With a 39 percent approval rating, President Michel Martelly’s popularity is dropping. Two polls on Haiti’s Oct. 25 presidential elections give different results on who is leading Haiti’s West Department, which includes Port-au-Prince, will be a tough fight on election day
In this Oct. 3, 2015 photo, a man pastes to a pole a campaign poster of presidential candidate Mathias Pierre, in Port-au-Prince, Haiti. Cities and towns across Haiti are plastered with colorful campaign ads, leaving voters struggling to differentiate a swarm of candidates who grin from posters, banners and billboards slapped on nearly everything that doesn’t move and a few that do. In the first round of Haiti’s presidential vote on Oct. 25, voters will choose from a field of 54 candidates. Dieu Nalio Chery AP
By Jacqueline Charles
Haiti’s upcoming presidential elections — with its cacophony of 54 candidates — is basically down to three main contenders, but there’s ample room for a surprise finisher given the number of still-undecided voters, according to two polls released this week.
However, the polls by Port-au-Prince-based BRIDES and Miami-based Integrated Communications and Research (ICR) disagree about who is in the lead.
The operator-assisted cellphone poll conducted by ICR, which is owned by Florida International University professor Eduardo Gamarra, gives government-backed candidate Jovenel Moise the top spot with 20.5 percent, and Jude Celestin second place with 12.8 percent. Meanwhile,
BRIDES’ in-person survey shows Celestin with a commanding lead of 31.3 percent to Moise’s 12.9 percent.
Both polls place former senator and outspoken government critic Moise Jean-Charles in third place, with 8.7 percent in the Gamarra survey and 10.7 percent in BRIDES.
These polls are just magical tricks from some not too smart and politically-motivated pollsters.
Daly Valet, campaign manager for presidential contender Moise Jean-Charles
“We don’t give these polls any importance,” Jean-Charles told the Miami Herald, dismissing the surveys as politically motivated. “Our polling is the people who are in front of us when I ask, ‘who will represent your interests?’ and they say Moise Jean-Charles.”
Haitians in general are skeptical about polling in a country where people aren’t always forthcoming. In the case of the two polls on the Oct. 25 election, observers have raised questions about the secrecy over their funders and their methodologies. There also have been a plethora of fake polls, further fueling skepticism.
In my line of work, polling is fundamental to producing a good strategy to win elections for our candidates.
Antonio Sola, political strategist for government-backed candidate Jovenel Moise
But polling is fundamental to producing a good strategy to win elections, said Antonio Sola, who is in charge of Jovenel Moise’s campaign.
“Today, he is clearly in first or second place. Some of our results closely resemble the results of the ICR poll,” Sola said.
Celestin campaign spokesman Gerald Germain said where his candidate ranks isn’t a motivating factor.
“What motivates us is our work on the ground and the response of the population in all of the departments that we have visited. The real poll will be on Oct. 25,” he said.
Whether we are first or in some other position, we don’t take any position for or against polls.
Gerald Germain, spokesman for Jude Celestin presidential campaign
Robert Fatton, a Haiti expert at the University of Virginia, said what he finds shocking about the Gamarra poll is how Moise suddenly jumped in front of Celestin, who has been leading in other polls.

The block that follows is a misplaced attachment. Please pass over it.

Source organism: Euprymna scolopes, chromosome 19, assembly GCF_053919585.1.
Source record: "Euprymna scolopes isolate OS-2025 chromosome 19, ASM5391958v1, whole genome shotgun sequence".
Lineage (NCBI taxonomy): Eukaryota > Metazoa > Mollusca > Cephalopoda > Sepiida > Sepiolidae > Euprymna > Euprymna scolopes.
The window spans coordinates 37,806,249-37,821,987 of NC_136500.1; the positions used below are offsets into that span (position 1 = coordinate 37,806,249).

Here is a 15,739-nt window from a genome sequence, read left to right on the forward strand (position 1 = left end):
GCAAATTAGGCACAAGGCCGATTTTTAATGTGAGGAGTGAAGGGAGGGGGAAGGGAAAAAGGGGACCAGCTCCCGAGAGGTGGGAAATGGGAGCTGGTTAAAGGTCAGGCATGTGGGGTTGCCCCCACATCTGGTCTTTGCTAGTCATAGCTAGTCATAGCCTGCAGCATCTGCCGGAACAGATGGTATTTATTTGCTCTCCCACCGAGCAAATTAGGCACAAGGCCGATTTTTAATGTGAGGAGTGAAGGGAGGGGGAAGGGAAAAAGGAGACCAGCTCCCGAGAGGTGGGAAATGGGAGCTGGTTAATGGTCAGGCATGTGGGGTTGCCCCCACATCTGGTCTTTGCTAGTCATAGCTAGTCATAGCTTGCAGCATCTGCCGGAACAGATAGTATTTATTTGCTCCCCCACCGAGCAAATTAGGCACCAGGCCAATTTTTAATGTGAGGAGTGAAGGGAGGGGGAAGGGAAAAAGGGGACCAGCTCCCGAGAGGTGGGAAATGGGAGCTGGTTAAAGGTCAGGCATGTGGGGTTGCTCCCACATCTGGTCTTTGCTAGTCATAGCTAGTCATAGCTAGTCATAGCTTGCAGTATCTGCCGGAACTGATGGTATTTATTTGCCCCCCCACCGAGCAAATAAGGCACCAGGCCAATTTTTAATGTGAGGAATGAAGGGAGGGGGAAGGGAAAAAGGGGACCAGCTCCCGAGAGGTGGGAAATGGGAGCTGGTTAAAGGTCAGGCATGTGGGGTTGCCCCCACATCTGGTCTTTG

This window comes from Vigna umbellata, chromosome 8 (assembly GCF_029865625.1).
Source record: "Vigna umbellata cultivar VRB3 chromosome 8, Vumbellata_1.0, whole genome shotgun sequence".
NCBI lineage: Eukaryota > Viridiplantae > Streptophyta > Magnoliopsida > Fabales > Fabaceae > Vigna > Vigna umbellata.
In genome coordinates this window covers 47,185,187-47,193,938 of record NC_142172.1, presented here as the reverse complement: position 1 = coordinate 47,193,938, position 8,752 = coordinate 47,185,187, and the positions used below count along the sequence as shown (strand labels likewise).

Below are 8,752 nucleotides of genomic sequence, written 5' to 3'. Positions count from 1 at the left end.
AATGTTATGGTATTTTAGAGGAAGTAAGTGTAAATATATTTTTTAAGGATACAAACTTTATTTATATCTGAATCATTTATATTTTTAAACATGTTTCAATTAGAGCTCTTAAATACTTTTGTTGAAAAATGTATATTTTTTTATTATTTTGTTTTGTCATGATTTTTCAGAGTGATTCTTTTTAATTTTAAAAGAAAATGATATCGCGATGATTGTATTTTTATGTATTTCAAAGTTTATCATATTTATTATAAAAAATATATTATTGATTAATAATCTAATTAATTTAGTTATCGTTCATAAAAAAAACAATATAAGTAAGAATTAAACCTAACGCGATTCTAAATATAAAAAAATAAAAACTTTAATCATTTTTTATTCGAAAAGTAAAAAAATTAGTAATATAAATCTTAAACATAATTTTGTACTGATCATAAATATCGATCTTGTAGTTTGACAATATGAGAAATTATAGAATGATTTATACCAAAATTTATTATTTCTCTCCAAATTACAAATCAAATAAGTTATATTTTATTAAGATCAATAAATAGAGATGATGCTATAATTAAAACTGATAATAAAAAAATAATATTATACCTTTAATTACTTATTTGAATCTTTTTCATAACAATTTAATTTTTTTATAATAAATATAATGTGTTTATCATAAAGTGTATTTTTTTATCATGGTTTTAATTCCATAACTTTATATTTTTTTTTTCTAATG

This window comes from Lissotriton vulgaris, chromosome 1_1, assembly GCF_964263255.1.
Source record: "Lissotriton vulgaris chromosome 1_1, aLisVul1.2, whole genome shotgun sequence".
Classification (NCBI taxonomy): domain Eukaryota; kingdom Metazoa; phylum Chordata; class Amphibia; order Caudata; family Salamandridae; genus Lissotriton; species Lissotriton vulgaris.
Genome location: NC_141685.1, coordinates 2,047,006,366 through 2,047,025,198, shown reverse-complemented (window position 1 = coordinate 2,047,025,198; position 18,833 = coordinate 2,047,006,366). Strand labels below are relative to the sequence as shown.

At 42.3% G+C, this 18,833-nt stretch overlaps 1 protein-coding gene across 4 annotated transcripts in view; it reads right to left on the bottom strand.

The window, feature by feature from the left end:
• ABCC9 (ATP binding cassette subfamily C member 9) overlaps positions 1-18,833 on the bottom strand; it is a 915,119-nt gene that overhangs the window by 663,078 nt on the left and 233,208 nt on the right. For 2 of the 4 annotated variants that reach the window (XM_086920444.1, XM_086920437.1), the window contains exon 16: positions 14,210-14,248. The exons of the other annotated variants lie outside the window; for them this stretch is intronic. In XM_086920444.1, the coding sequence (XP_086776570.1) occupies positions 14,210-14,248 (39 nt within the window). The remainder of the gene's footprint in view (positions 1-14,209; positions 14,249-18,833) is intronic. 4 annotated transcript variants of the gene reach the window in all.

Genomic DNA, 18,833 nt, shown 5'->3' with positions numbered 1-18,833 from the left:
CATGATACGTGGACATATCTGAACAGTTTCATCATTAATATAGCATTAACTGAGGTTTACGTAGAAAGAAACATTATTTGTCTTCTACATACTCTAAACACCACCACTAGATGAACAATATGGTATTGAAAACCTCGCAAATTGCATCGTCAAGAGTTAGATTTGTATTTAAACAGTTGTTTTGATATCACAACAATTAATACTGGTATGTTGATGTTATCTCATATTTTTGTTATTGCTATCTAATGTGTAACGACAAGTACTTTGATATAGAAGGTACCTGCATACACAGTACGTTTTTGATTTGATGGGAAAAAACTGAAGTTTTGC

“I am not a statistician, but the difference between these two polls is such that it is difficult to accept their scientific value. There is thus something very bizarre in these results,” Fatton said. “One of them must be deeply flawed.”
Two polls show different contenders taking the top spot in the Oct. 25 presidential vote.
Gamarra, who said he conducted the poll this month on behalf of an unnamed private-sector client, stands by the results. He does acknowledge that “any polling of this kind has a sampling bias.” For example, randomly sampling 1,362 people via their cellphones means ending up with more urban than rural participants.
Still, the results offered some interesting insights, he noted, including that President Michel Martelly’s popularity is at its lowest level. Martelly, who is backing Moise, faces his toughest critics in the West Department, which encompasses Port-au-Prince, and has the highest rate of dissatisfaction over the direction the country is headed.
Martelly’s 39 percent approval rating and the dissatisfaction in the West Department, could “be a significant electoral problem,” Gamarra said.
“Looking at these numbers, the biggest problems is the West because it has the largest concentration of voters and you have an image problem related to the Aug. 9 elections,” Gamarra said.
But as Haiti is inching closer to the Oct. 25 election, the race is becoming anything but predictable. For example, last week, in a surprise move, former presidential candidate and Texas businessman Dumarsais Siméus joined Jean-Charles’s campaign. Also the high numbers of “I don’t knows” — 34.4 percent in Gamarra’s poll compared to 13.5 percent in BRIDES,’ which questioned 12,263 participants, means someone not far behind can quickly move up.
“The national and regional levels of voting participation will have a significant impact on the final results. High or relatively high voting rates would, I think, make the results unpredictable,” Fatton said. “A low voting rate would clearly favor the so-called top contenders.
“All of this assumes a relatively free and fair election and an honest counting of the vote; as we know, unfortunately, such assumptions are at best wishful thinking given the history of past elections,” he said.